FederalAmy Coney Barrett Supreme Court Nomination Confirmed With Support from Cruz, Cornyn

With support from Texas Sens. John Cornyn and Ted Cruz, the Supreme Court nomination of Amy Coney Barrett has been confirmed by the Senate.
October 26, 2020
The U.S. Senate approved the nomination of Judge Amy Coney Barrett to be an Associate Justice of the Supreme Court of the United States (SCOTUS) in a 52-48 vote on Monday along mostly partisan lines.

Barrett’s nomination was supported by both GOP Texas senators, while all Senate Democrats and Sen. Susan Collins (R-ME) voted against the nomination.

Democrats argued that the vacancy should remain unfilled until after the election, while Republicans contended that since they control the White House and the majority of the Senate, they are acting properly to approve a nomination.

“Judge Barrett has impeccable credentials,” said Sen. Ted Cruz (R-TX). “She graduated number one in her class at Notre Dame Law School, she clerked for the great Justice Antonin Scalia and she’s been a law professor at Notre Dame for 20 years. She’s been one of the most respected federal appellate judges in the country, and somehow she manages to do all that while being a mom to seven kids.”

On the Senate floor before the vote on Monday evening, Sen. John Cornyn (R-TX) said that Barrett “is as impressive as they come,” and noted that a poll found 59 percent of Texas voters wanted to see Barrett confirmed before the election.

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Another poll from the University of Texas at Tyler found that 60 percent of voters believed the Senate should vote on Barrett’s nomination before the election.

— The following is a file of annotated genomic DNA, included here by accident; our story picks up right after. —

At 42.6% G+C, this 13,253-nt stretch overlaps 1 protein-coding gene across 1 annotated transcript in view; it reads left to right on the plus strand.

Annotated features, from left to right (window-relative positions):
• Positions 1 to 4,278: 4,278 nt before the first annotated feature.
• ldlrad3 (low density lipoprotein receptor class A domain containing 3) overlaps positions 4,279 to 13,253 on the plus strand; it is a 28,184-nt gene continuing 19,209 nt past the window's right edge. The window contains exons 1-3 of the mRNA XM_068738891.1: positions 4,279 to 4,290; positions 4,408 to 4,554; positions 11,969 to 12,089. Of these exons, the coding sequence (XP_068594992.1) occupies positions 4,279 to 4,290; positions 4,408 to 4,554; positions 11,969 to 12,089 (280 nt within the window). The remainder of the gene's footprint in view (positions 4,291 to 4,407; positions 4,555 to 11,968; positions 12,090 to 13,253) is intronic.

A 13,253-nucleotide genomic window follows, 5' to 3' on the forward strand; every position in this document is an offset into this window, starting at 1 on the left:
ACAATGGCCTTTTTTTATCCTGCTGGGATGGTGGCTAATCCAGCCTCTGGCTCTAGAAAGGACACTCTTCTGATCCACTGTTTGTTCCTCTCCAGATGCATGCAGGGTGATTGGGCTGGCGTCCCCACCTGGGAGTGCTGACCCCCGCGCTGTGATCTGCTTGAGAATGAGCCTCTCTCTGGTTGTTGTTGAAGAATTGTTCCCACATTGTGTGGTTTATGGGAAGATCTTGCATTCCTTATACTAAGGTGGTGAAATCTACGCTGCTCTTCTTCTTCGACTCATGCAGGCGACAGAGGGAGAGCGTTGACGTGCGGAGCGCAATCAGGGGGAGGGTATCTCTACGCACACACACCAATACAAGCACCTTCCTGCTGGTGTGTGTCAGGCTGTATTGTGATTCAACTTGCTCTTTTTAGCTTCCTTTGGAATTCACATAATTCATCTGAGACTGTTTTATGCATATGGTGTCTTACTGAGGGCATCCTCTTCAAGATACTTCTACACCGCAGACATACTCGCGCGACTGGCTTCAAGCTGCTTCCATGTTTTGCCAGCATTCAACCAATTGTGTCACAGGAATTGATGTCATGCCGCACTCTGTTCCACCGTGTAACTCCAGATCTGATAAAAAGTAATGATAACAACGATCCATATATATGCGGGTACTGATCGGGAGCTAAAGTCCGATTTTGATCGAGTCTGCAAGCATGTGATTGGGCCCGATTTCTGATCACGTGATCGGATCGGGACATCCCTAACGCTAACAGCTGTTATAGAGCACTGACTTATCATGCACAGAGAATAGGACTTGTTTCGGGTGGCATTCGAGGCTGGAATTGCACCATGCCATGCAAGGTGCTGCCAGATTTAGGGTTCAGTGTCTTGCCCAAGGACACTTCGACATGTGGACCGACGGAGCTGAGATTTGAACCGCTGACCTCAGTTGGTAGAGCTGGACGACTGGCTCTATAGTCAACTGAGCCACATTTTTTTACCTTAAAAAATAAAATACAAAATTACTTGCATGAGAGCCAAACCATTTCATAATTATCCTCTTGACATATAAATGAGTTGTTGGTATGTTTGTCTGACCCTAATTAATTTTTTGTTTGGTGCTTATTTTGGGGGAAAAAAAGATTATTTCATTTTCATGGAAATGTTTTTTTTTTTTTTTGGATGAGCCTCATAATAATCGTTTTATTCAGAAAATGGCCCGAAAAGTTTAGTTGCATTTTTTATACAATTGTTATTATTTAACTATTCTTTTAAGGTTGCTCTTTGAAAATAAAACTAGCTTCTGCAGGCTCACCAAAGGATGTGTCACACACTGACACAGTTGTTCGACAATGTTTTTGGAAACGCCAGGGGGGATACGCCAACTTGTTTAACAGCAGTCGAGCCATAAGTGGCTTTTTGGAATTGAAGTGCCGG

Cruz and Cornyn are both members of the Senate Committee on the Judiciary, which approved her nomination out of the committee last week in a unanimous 12-0 decision after Democrats on the committee opted to boycott the procedural vote.

Cornyn said that he found it to be a “surreal environment” where Democrats decided to “boycott one of the most important votes this committee will have, probably, during our entire senatorial tenure.”

“Their argument, as I understand it, is somehow Amy Coney Barrett will violate her oath of office contrary to everything she has done and who she is,” said Cornyn.

“Senate Democrats tried every delay tactic they could to derail this process,” said Cruz. “Fortunately, these delay tactics did not stall Judge Barrett’s nomination.”

Both Cruz and Cornyn were confident that Barrett would be confirmed at the beginning of the committee hearings.

Barrett, a judge in the U.S. Court of Appeals for the Seventh Circuit and a graduate of Notre Dame Law School, was nominated by President Trump to fill the SCOTUS vacancy left after the death of Justice Ruth Bader Ginsburg in September.

Her nomination will now return to the White House for final approval by President Donald Trump and she is expected to be sworn in to the new position this evening by Justice Clarence Thomas.

“Justice Barrett’s confirmation comes at a critical time for our country. Far too often, we are just one vote away from seeing our liberties – our freedom of speech, our religious liberty, our Second Amendment rights – trampled on at the Supreme Court. Confirming Justice Barrett to the Court is a great victory for every American who cares about the Constitution, the Bill of Rights, and our fundamental liberties,” said Cruz.


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Daniel Friend

Daniel Friend is the Marketing and Media Manager for The Texan. After graduating with a double-major in Political Science and Humanities, he wrote for The Texan as a reporter through June 2022. In his spare time, you're likely to find him working on The Testimony of Calvin Lewis, an Abolition of Man-inspired novel and theatrical podcast.